MTB Coaching Philosophy
Traditionally, mountain bike skills coaching hasn’t really had a lot of depth. One of the biggest sources of advice and coaching has come from riding buddies telling you that “you just need to ride more and you’ll figure it out”, or “just hit it faster!”
Even many top pros and “good” riders often don’t really understand what they are doing on the bike in terms of functional movement, balance, vision, etc., much less being able to explain and articulate the processes and movements involved in riding the bike correctly.
Mountain biking in tough terrain, where skills are essential to being safe and/or fast, is an athletic endeavor. And like any form of athletics, it needs to be treated as such if one wants to break it down to it’s simplest terms and necessary movements in order to determine what is relevant and important for success. Unfortunately, most riding advice (and a lot of formal MTB instruction) doesn’t take any of this into account.
Much of my coaching is based on similar methods that are involved in teaching and learning traditional “stick and ball” sports. These sports are broken down to their simplest movements, practiced until these movements can be done properly, and then repeated until the technique is essentially automatic and default. I deconstruct mountain bike riding, and teach it, in a very similar manner. It is also very important for me to understand and teach mountain bike riding based on real and relevant knowledge of how the human body works. For instance: how balance works; how vision works; how the body works in terms of power, stability, mobility, etc. I also look at how this works in regards to the bicycle itself and mountain bike equipment and design. I draw heavily from motocross, which in terms of technique, has many similarities to riding mountain bikes and a much greater appreciation and understanding of coaching, teaching, and mentoring riders at all skill levels, then is currently present in MTB.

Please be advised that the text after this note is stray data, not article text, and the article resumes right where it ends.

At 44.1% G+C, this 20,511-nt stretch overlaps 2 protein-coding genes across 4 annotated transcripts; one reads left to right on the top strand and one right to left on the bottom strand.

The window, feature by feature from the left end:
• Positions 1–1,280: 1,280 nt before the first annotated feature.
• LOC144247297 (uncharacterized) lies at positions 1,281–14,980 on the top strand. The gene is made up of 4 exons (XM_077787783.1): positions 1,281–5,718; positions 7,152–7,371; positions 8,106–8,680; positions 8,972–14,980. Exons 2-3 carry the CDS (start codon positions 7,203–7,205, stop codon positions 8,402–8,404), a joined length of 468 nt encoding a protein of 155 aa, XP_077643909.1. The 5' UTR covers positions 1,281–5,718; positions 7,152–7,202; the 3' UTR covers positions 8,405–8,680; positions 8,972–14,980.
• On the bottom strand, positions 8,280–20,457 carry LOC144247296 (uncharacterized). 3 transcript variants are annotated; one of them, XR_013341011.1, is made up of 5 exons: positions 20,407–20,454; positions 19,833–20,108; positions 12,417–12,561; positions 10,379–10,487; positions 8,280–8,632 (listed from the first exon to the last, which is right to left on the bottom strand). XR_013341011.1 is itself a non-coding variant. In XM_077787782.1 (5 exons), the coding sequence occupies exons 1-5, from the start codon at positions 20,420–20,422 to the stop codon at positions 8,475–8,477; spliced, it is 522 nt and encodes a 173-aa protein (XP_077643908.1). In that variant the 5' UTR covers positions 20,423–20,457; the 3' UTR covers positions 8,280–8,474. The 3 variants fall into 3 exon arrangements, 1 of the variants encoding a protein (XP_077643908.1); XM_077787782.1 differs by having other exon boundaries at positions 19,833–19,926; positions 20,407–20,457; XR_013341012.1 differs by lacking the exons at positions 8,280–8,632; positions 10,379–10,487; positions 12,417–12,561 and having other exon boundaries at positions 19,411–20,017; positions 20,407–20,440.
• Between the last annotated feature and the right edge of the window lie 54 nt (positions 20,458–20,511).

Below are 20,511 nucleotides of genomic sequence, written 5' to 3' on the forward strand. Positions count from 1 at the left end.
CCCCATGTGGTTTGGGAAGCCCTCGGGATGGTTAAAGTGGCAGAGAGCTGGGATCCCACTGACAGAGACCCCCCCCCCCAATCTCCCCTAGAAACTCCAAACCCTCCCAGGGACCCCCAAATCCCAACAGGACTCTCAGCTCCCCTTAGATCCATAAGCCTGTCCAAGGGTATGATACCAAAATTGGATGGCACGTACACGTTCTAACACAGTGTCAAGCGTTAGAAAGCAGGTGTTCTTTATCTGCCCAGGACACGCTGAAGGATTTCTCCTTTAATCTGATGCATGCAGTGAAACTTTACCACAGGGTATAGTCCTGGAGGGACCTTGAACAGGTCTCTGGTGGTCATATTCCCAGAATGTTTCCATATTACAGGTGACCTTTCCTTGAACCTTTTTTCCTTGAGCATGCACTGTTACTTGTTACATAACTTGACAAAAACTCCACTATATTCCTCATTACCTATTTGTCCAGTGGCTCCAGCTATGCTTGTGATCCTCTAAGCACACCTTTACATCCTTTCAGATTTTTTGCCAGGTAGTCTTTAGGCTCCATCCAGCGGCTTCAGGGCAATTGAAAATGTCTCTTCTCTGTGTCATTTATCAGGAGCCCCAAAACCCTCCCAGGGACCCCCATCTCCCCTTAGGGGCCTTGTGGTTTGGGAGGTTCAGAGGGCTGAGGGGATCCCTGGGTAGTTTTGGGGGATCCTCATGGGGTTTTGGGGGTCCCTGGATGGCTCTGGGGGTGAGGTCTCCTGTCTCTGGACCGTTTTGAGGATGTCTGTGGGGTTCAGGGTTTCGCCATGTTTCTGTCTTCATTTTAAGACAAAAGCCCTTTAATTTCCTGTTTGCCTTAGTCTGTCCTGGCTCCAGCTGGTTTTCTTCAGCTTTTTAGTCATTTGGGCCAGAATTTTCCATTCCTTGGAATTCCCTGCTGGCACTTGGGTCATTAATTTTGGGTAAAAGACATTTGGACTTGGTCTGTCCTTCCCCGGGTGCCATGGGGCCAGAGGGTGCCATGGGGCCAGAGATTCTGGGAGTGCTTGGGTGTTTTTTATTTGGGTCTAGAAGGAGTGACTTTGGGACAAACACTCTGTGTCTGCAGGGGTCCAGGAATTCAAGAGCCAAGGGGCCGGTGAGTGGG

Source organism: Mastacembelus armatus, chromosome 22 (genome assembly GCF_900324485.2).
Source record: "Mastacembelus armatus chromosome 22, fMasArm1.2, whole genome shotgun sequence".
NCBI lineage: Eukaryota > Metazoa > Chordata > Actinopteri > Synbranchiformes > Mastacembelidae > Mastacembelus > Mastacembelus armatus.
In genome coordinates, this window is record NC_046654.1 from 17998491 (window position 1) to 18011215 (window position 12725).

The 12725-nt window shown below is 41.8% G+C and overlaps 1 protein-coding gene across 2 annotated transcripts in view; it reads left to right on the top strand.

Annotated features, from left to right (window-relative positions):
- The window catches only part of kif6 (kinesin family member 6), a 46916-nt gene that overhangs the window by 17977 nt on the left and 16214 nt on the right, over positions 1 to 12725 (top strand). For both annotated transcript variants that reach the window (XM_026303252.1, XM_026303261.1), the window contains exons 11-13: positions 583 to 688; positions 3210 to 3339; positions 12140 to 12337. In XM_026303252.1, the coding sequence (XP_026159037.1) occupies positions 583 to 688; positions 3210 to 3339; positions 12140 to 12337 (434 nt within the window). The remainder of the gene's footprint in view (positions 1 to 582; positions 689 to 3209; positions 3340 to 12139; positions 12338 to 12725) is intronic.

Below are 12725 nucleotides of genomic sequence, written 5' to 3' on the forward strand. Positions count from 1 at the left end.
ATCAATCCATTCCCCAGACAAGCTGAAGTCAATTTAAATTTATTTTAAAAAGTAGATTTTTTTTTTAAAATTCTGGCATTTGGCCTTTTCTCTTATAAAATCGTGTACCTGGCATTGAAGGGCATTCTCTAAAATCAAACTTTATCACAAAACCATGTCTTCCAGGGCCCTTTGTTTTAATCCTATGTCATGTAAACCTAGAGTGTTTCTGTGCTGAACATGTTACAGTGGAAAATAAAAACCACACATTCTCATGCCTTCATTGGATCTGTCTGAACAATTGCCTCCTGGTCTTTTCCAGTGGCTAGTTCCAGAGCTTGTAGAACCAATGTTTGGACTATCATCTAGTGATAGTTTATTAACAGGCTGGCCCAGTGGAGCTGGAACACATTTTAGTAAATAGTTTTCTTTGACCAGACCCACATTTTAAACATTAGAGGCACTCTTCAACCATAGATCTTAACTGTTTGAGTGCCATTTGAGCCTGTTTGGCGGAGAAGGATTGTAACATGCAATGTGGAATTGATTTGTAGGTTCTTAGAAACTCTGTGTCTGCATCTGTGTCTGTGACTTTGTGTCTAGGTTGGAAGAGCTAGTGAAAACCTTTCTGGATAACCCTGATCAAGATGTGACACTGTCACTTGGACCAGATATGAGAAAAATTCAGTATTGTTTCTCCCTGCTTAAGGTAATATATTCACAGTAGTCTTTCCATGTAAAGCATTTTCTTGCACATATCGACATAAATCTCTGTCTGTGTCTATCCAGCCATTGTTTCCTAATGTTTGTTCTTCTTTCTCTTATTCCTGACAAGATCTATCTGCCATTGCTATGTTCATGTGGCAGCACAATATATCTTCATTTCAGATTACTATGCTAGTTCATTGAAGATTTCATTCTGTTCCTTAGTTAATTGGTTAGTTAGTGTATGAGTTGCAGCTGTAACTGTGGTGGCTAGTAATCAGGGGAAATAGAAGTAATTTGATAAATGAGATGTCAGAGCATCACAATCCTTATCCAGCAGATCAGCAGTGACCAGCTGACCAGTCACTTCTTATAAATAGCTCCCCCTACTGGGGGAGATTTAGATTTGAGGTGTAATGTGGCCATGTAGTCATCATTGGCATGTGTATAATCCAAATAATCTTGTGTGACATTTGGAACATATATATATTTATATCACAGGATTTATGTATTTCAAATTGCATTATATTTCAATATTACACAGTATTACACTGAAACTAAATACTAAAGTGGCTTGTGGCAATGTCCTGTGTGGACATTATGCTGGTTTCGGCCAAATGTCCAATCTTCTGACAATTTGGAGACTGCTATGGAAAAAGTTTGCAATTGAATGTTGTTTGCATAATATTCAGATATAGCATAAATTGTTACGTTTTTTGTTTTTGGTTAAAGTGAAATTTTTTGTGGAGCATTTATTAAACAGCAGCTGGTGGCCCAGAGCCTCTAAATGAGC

I believe in keeping things as simple as possible with MTB skills instruction and thoroughly explaining the techniques and their benefits.
- What are our goals in any particular situation?
- Why do we need to do these things, on the bike, in this particular manner?
- Why will other methods not work or only work to a certain extent? (There is lots of very bad riding advice floating around out there!)
- How do we accomplish these goals? Which movements, positions, etc., are necessary.
I teach students technique in controlled settings (easy sections of trail and/or in the parking lot on easy obstacles—even with pro-level racers) so that students can focus on the technique without being distracted or intimidated by the trail and it’s obstacles. Once students understand and can pull off the technique in these controlled settings, then it’s time to hit the trail and see how and where to apply these techniques in the “real world”.
I believe that all mountain biking is about basics and “building blocks” even at the highest levels. I have taught thousands of satisfied students who consistently come away from my instruction stating that I break riding down, making it “conceptually simple” (this doesn’t mean it’s easy!) so that they can understand and identify proper technique and separate this from improper riding technique. It is also very important to me to be able to erase the question marks, mysteries, and myths that are common to riding mountain bikes.
Students will also receive techniques, methods, and drills to continue to improve their riding after instruction.